That was very clever. What wasn’t clever was Chapman growing apples from seed at all. This is the bit about grafting, in case you were jumping around looking for it. Statistically, at least one person was really waiting for this part. Apple trees don’t grow “true-to-type,” as WSU tree fruit breeder Kate Evans explains. That means that if you were to plant, for instance, Red Delicious seeds in your backyard, you wouldn’t get Red Delicious apples, not that you’d want to, but more on that later. Boy, what a tease. Instead, planting and breeding means matching a scion to a rootstock. The scion is the fruiting part of the tree – most of what you actually see. The rootstock is everything that goes in the ground, as well as the first few inches of the trunk. Buds from one variety are attached to the rootstock of another and they grow into a tree that will produce apples.
But matching up the scion and rootstock isn’t enough to grow good apples. You also need a tree to act as a pollinator. “If you don’t have good pollination, you can end up with misshapen or small unattractive fruit,” says Jim McFerson, director of the Wenatchee extension. Up to ten percent of an orchard can be pollinators, and most today are crabapple trees. Apple trees cannot normally pollinate themselves. Unlike, say, peaches, which can and do self-pollinate, predictably producing peaches virtually identical to the parents, the viable seeds (or pips) will produce apples which don’t resemble the parents. This requirement for pollination is how there have come to be so many varieties in the world, at least 20k and that’s a conservative estimate.
For context, there are only two varieties of commercial banana and just one kiwifruit.
Grafting was an established way of propagating apples and was commonly done in New England, so why didn’t Chapman do that? Apart from the fact that it’s easier to travel with just seeds and planting is faster than graftering, as a member of the Swedenborgian Church, Chapman was forbidden from cutting two trees to cobble together a new tree and it was thought to make the plants suffer. John “Johnny Appleseed” Chapman died in Fort Wayne, Indiana, in 1845, having planted apple trees as far west as Illinois or Iowa. A century later, in 1948, Disney solidified his legend with an animated version of his life. The cartoon emphasized his Christian faith, but conveniently left out all the Swedenborgian stuff.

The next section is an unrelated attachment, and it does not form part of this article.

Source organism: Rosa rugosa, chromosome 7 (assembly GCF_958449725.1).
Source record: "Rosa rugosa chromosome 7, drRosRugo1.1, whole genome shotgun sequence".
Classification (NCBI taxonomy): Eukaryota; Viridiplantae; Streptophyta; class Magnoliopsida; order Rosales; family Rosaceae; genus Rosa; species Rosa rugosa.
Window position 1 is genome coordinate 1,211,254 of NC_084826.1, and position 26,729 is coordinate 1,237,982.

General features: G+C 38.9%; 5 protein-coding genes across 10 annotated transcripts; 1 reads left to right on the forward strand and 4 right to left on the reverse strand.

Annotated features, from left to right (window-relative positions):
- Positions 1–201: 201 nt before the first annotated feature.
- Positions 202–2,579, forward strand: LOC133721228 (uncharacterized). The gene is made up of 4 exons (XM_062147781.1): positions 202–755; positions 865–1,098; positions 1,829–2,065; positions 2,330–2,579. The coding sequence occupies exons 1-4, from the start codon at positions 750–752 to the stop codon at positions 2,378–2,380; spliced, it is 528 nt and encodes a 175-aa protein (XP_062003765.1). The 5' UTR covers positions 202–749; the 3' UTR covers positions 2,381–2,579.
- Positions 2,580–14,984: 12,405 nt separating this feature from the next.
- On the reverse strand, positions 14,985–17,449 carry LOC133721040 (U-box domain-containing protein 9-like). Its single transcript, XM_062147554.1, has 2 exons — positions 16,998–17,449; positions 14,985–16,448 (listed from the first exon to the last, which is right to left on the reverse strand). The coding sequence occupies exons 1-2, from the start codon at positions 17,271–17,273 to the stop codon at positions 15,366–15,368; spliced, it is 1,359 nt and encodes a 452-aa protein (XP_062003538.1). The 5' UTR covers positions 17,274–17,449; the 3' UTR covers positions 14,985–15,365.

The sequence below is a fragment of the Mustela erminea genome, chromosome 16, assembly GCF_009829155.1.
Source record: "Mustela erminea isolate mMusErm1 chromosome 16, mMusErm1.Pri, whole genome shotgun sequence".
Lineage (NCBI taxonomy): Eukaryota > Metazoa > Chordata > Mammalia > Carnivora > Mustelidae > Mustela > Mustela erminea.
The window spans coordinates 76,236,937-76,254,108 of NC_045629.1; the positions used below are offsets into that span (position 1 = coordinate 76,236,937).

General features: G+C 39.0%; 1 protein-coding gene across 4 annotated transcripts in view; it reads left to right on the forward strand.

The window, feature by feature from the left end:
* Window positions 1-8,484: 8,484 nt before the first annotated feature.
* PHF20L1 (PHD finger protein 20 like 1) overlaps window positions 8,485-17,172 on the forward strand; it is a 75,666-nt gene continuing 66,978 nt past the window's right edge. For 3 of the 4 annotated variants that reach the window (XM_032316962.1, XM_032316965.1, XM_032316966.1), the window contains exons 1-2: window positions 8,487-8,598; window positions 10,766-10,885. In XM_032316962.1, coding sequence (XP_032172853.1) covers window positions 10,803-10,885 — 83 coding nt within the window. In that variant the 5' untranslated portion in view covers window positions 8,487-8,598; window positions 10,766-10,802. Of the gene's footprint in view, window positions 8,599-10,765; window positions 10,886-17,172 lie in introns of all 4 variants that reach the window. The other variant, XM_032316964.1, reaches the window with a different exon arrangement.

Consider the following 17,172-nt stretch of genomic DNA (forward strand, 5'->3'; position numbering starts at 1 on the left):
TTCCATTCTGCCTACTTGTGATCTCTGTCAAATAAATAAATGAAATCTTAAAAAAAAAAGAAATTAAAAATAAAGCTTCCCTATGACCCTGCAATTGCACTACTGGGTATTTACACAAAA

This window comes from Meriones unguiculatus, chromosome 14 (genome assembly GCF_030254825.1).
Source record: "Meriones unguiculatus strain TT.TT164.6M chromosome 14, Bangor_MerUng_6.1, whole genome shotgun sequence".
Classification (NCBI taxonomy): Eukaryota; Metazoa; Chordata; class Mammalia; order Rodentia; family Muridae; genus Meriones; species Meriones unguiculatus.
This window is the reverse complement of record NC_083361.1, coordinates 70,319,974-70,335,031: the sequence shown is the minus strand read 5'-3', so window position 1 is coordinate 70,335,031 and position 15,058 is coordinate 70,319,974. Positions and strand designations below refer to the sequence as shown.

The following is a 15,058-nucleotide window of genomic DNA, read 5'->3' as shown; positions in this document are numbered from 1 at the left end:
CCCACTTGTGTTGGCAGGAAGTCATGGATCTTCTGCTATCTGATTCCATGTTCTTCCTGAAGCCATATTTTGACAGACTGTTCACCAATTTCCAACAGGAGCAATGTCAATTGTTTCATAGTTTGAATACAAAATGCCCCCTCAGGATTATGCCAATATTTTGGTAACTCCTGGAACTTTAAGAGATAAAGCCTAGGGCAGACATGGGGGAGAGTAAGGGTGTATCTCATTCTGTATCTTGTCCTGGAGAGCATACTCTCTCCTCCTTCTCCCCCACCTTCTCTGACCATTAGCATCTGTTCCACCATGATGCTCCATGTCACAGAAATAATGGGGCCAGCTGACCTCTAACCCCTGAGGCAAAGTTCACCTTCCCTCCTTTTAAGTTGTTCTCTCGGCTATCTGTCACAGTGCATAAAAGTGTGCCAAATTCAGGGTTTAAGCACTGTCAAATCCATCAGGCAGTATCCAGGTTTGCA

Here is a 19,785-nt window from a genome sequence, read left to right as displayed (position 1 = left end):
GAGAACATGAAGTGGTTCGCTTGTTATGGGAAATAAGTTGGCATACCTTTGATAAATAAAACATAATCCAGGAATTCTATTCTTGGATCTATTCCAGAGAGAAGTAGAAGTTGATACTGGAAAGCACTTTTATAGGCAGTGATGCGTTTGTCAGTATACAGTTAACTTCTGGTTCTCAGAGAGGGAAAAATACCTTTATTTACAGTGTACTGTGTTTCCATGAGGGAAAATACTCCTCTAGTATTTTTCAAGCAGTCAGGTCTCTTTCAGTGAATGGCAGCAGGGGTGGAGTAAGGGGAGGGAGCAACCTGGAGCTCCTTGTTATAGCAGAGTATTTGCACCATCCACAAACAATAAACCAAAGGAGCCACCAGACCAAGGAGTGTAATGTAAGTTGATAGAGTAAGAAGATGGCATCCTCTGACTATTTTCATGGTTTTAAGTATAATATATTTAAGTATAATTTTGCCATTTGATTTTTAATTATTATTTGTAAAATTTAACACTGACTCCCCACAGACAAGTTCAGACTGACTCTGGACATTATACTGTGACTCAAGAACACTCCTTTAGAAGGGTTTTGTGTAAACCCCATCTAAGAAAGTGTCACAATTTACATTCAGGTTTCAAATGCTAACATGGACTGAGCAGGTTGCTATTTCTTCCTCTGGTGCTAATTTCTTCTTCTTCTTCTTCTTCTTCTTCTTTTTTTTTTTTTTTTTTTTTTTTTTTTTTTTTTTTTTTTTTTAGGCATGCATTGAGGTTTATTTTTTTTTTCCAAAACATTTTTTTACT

Speaking of varieties, as well we might, what would you guess the most popular apple variety has been for the past, say, 70 years? The apple whose name is half-lying but unfortunately it’s lying about the important half, the Red Delicious. They are the most iconic apple across most of the world. Don’t believe me, just check emoji packs in other countries. Their appearance is the whole reason these apples exist, with their deep, even red color and dimpled bottom that look so enticing in the produce department; it’s also the reason they suck and are terrible. They taste of wet cardboard and have the mouthfeel of resentment. Their flavor and texture were sacrificed for botanical vanity and shippability.
Even apple growers hate them. Mike Beck, who tends 80 acres of apples at Uncle John’s Cider Mill, admits he grows some Red Delicious to add color to some of his ciders, but he won’t eat them.
The Red Delicious was first called the Hawkeye, and one Jesse Hiatt found it growing as a random sapling on his Iowa farm around 1870. The fruit that eventual tree produced was sweet and fruity, but it wasn’t red, rather red and yellow-striped, like an heirloom tomato. Of course, back then, those were just called tomatoes. It was introduced to the market in 1874 and the rights to the Hawkeye apple were sold to the Stark Brothers Nursery, whose owner thought it was the best apple he’d ever tasted. By 1914, Stark’s renamed the variety Red Delicious, and over time, produced a fruit with less yellow and more red year over year. It also gained its buxom top-heavy shape and five little feet nubs on the bottom.